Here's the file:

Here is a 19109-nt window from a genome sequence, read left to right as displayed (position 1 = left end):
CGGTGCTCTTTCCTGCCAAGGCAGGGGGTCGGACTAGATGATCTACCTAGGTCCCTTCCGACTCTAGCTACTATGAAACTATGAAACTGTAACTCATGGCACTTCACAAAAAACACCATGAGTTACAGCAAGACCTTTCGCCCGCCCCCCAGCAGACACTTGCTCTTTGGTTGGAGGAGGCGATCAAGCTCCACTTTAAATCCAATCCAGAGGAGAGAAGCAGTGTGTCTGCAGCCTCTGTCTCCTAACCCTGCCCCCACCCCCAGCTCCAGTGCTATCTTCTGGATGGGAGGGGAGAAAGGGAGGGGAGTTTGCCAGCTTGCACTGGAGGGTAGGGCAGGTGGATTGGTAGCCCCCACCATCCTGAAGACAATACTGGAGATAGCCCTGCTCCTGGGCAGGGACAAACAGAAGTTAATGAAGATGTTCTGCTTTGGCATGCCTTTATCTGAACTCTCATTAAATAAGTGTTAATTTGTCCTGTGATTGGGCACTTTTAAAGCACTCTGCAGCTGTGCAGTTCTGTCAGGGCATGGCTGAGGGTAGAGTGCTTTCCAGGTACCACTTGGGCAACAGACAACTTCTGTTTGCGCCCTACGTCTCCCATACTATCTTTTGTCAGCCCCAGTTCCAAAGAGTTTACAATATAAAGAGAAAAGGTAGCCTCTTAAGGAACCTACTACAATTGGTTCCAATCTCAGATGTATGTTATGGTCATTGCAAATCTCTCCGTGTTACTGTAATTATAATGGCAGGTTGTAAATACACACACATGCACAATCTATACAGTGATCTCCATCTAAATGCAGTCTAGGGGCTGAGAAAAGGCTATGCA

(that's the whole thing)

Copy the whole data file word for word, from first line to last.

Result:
Here is a 19109-nt window from a genome sequence, read left to right as displayed (position 1 = left end):
CGGTGCTCTTTCCTGCCAAGGCAGGGGGTCGGACTAGATGATCTACCTAGGTCCCTTCCGACTCTAGCTACTATGAAACTATGAAACTGTAACTCATGGCACTTCACAAAAAACACCATGAGTTACAGCAAGACCTTTCGCCCGCCCCCCAGCAGACACTTGCTCTTTGGTTGGAGGAGGCGATCAAGCTCCACTTTAAATCCAATCCAGAGGAGAGAAGCAGTGTGTCTGCAGCCTCTGTCTCCTAACCCTGCCCCCACCCCCAGCTCCAGTGCTATCTTCTGGATGGGAGGGGAGAAAGGGAGGGGAGTTTGCCAGCTTGCACTGGAGGGTAGGGCAGGTGGATTGGTAGCCCCCACCATCCTGAAGACAATACTGGAGATAGCCCTGCTCCTGGGCAGGGACAAACAGAAGTTAATGAAGATGTTCTGCTTTGGCATGCCTTTATCTGAACTCTCATTAAATAAGTGTTAATTTGTCCTGTGATTGGGCACTTTTAAAGCACTCTGCAGCTGTGCAGTTCTGTCAGGGCATGGCTGAGGGTAGAGTGCTTTCCAGGTACCACTTGGGCAACAGACAACTTCTGTTTGCGCCCTACGTCTCCCATACTATCTTTTGTCAGCCCCAGTTCCAAAGAGTTTACAATATAAAGAGAAAAGGTAGCCTCTTAAGGAACCTACTACAATTGGTTCCAATCTCAGATGTATGTTATGGTCATTGCAAATCTCTCCGTGTTACTGTAATTATAATGGCAGGTTGTAAATACACACACATGCACAATCTATACAGTGATCTCCATCTAAATGCAGTCTAGGGGCTGAGAAAAGGCTATGCA